Second Home Demand Cools After Explosive January

Demand for vacation homes has cooled down after skyrocketing to near-record levels in January, Redfin reported.

February saw second home demand reach its lowest level since May 2020 as mortgage rates continued climbing, only 35% above pre-pandemic levels. Rates declined for a few weeks due to uncertainty surrounding Russia’s invasion of Ukraine, but started inching up again last week, reaching 3.85%.

While demand is still significantly elevated from two years ago, it’s nothing compared to January’s 87% increase.

February was also the first month where primary residence demand beat out vacation home demand since the pandemic began, though only by 1%.

“Rising mortgage rates, combined with rising home prices, are hitting the second-home market much harder than the primary-home market,” said Redfin Chief Economist Daryl Fairweather.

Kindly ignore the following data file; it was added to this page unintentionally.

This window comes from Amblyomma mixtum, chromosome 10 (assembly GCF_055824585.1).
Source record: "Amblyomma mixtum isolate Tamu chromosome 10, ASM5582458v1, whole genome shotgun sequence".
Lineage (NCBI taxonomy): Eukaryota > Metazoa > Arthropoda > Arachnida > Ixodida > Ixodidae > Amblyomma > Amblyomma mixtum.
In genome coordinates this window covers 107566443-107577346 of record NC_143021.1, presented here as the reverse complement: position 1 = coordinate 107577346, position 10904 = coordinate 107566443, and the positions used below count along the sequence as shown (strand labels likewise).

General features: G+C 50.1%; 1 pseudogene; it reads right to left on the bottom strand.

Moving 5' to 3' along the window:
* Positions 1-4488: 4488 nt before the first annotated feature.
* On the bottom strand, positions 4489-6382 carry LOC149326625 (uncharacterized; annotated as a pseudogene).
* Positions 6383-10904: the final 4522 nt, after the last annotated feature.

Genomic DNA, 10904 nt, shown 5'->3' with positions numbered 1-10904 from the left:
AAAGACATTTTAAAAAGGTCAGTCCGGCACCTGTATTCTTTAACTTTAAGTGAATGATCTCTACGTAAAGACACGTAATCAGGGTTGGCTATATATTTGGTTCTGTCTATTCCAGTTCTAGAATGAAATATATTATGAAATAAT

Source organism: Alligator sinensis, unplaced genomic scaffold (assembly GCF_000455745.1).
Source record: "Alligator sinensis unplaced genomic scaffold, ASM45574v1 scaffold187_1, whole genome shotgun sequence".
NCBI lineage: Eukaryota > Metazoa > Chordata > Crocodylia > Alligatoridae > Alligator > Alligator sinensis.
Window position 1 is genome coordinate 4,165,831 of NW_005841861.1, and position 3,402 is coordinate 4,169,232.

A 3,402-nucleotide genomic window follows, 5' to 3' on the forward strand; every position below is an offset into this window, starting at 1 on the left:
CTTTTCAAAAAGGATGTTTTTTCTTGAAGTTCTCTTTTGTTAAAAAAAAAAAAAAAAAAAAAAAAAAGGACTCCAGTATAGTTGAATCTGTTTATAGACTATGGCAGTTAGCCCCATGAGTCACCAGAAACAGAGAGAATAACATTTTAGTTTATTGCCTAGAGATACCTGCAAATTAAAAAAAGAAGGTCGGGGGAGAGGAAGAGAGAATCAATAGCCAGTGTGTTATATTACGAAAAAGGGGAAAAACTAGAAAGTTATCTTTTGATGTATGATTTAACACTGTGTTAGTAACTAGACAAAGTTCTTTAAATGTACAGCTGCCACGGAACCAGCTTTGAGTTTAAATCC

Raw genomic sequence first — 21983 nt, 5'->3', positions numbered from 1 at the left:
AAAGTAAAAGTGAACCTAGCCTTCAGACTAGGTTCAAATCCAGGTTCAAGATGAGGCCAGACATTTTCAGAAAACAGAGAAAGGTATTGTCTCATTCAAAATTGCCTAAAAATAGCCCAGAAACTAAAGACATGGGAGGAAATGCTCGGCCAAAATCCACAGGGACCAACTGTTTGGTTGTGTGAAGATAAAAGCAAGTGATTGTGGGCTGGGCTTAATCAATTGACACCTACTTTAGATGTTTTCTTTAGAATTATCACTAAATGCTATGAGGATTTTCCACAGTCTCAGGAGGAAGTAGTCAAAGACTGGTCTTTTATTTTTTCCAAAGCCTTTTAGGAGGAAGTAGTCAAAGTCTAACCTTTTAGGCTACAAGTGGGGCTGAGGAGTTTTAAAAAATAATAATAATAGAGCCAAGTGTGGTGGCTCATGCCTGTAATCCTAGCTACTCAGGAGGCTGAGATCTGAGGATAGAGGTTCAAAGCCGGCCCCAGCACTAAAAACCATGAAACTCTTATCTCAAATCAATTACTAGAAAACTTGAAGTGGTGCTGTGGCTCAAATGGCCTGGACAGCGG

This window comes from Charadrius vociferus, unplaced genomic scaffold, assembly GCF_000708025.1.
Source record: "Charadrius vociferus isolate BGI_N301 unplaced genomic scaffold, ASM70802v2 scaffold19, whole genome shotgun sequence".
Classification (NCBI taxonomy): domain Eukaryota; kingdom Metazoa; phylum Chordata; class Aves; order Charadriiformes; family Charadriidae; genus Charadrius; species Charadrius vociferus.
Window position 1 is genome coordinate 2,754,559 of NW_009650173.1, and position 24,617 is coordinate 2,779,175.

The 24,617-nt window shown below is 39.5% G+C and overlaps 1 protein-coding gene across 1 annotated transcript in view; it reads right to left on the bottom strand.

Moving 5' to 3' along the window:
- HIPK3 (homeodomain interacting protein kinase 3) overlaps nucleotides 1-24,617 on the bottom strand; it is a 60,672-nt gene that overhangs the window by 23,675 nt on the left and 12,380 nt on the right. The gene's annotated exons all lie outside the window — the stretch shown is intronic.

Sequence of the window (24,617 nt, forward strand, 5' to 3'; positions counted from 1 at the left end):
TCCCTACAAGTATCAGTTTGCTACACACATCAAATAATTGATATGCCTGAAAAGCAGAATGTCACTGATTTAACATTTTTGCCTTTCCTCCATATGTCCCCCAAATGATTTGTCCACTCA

“That’s largely because vacation homes are optional. People don’t need a second home, but they do need a place to live. Still, people are buying up vacation homes more than they were before the pandemic, as work remains more flexible than it used to be.”

The Federal Housing Finance Agency is raising fees for second-home loans starting in April, which may drag demand down further.

Home price appreciation grew in seasonal towns where vacation homes are popular climbed despite the turndown in demand, up 20% YOY in February to a median of $513,000. Zillow recently reported that many vacation hotspots are seeing more than 20% annual home price appreciation, higher than the typical U.S. home (19.9%).

This is due at least in part to stock shortages, with some indication that remote workers may be permanently moving to vacation spots rather than buying second homes.

Investor interest in vacation homes also remains high. While most rentals on sites like Airbnb are owned by individuals or small-time investors, bigger fish are taking an interest. New York-based investment firm Saluda Grade recently announced a venture with short-term rental operator AvantStay to buy about $500 million of homes.

“There’s a lot more yield available in the short-term market,” Saluda Grade’s chief executive, Ryan Craft, told the Wall Street Journal.